With our global cream cheese sales up 24% on last year and demand still increasing, Fonterra’s Darfield site has welcomed 16 new employees who will operate the first of its two new cream cheese plants.
The site is bringing on employees as part of a capability and development programme that will build the team at Darfield to ensure good performance when the new plant goes into operation in August.
Director of Global Foodservice, Grant Watson says that Fonterra-first technology will allow for the firmness and consistency of the cream cheese they produce to be dialed up or down to meet both the needs of Chefs and deliver against consumer preferences.
“This will mean that the Co-operative is well placed to meet consumer demand, particularly in Asia where cream cheese is undergoing a surge in popularity,” says Mr Watson.
“Dairy beverages such as tea macchiato – which mixes tea with cream and cream cheese – demonstrate the remarkable versatility of dairy in markets like China.”
Acting Site Operations Manager, Shane Taylor says that the first Darfield plant is on track to be completed in the next six months with the second to follow within two-to-three years.
“When both lines are in place, we will be able to produce up to 48,000MT of cream cheese each year, making our site one of the largest producers of cream cheese in New Zealand,” says Mr Taylor.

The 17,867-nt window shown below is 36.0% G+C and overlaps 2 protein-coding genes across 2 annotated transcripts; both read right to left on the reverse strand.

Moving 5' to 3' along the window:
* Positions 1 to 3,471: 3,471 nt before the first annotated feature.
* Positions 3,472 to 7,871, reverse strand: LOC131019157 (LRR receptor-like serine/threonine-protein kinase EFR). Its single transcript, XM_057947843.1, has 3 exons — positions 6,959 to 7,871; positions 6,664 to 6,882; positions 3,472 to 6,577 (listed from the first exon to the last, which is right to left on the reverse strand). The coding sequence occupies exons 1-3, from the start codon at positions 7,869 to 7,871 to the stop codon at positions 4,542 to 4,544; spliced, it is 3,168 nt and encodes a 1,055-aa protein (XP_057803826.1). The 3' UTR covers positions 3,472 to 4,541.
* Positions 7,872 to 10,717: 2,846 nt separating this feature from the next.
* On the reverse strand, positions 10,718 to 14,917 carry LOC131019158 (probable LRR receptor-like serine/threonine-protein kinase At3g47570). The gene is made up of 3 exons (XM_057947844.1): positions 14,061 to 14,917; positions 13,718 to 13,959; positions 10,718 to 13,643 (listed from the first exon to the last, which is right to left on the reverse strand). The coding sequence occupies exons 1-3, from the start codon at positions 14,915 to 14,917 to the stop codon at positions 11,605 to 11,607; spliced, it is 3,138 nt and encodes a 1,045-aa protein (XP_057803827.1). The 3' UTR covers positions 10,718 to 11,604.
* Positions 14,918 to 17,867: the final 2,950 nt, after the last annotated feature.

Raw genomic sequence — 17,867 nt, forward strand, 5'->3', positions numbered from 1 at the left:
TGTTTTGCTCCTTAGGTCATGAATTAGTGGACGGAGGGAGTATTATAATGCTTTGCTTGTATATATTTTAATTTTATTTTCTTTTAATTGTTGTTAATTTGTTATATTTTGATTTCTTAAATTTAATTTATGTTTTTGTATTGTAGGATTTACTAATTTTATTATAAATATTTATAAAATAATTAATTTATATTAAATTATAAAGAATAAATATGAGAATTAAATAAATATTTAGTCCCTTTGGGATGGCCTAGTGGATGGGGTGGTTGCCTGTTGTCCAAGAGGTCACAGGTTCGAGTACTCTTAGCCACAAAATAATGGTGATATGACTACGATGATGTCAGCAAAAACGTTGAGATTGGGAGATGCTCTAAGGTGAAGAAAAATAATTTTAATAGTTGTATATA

“We are building and training our teams who will prepare the first plant for commissioning and transition to normal operations. These teams will be instrumental in setting the plant up for the future”.
One of our new employees, John Cordon, was running a printing press in Christchurch prior to joining.
“There is a lot of cross-over on the manufacturing and machine operating side of things.”
“However the new job is head and shoulders more high tech. The machinery is world leading spanking new machinery and the opportunity to work in a brand new plant is exciting.”
“There is so much learning going on. Nine of us have been working in the dairy industry; the rest are new to the industry, and that includes me. We are going to spend a day on a dairy farm, and go out with a milk tanker.”
“We have a little village next to the plant, so we see the construction as it goes on day by day, it makes us feel involved.”
Selwyn District Mayor, Sam Broughton says that people are optimistic about the growing population of the district.
“The Darfield site has continued to provide employment throughout the construction phase, and now there are these long-term jobs at the plant.”
“It’s great that there are training opportunities for people in new areas and career paths. It enables them to bring up their families here amongst the fresh air and lakes, and enjoy the lifestyle that Selwyn has to offer.”
Business Relationship Manager, Justin Tipa gave a Mihi Whakatau to welcome the new starters to the site, followed by a blessing of the capability and development programme.